The Food Ethics Council has established an enviable reputation for reflective thinking about the challenges facing the food chain. It is therefore interesting to read a report from its Business Forum about food security.
The report points out that one reason that food security has risen up the political agenda is 'in part down to opportunism, as interest groups use a period of crisis to advance their agenda.' Although the report doesn't make this point, this has been particularly evident in relation to the CAP which its defenders seizing on rising food prices as a justification for maintaining subsidies, some even advocating the revival of discredited policy instruments such as intervention buying.
The report points out that 'Raised food prices may also put pressure on the environment, threatening to undo improvements in sustainability that have been achieved in recent decades. On the demand side, some consumers may "trade down", potentially compromising on premium products that make environmental, social and animal welfare claims. On the supply side, higher prices may drive producers to farm harder, potentially compromising biodiversity and other ecological benefits.'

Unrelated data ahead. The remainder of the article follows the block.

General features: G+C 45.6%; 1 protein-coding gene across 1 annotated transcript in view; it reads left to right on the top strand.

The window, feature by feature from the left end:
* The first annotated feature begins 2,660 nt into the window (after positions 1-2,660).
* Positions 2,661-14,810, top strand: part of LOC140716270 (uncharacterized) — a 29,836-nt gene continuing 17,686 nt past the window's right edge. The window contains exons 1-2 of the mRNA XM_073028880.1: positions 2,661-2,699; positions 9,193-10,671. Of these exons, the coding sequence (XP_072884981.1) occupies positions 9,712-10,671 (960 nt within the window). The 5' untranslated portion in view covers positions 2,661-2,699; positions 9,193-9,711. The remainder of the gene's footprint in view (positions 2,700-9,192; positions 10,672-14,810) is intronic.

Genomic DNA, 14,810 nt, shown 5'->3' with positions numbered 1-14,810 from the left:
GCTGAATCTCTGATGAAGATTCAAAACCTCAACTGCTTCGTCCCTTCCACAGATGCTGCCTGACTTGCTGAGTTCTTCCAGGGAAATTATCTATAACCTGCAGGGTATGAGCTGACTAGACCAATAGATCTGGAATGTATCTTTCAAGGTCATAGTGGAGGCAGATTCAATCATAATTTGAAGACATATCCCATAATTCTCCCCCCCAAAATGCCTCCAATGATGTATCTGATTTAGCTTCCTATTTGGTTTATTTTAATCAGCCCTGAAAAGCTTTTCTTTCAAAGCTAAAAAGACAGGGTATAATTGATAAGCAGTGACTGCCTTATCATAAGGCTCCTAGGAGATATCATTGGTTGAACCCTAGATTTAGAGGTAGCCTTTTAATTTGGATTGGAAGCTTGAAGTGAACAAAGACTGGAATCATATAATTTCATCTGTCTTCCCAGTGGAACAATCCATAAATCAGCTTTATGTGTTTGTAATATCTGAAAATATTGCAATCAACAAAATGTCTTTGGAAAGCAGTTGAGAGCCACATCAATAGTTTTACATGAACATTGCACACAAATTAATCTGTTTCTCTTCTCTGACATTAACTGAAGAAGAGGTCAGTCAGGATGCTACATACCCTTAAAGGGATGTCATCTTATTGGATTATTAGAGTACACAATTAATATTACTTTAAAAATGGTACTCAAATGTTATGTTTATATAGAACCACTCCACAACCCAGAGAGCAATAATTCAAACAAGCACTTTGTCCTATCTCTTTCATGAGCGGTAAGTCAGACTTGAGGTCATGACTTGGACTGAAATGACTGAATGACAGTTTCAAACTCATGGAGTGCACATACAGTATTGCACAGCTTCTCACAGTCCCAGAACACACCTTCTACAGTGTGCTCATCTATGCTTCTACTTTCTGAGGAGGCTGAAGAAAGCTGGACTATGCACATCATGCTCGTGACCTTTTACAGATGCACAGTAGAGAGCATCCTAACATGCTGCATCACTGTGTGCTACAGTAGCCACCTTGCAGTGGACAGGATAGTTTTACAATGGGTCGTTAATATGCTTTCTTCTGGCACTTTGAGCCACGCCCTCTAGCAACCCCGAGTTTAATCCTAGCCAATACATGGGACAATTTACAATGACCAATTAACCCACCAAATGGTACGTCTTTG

The report commends the notion of 'food capacity' developed as an alternative to 'food security' by City University. In this approach, 'Building production capacity means improving the production base and supply chain governance, promoting labour skills and investing in R & D that supports sustainable agriculture.'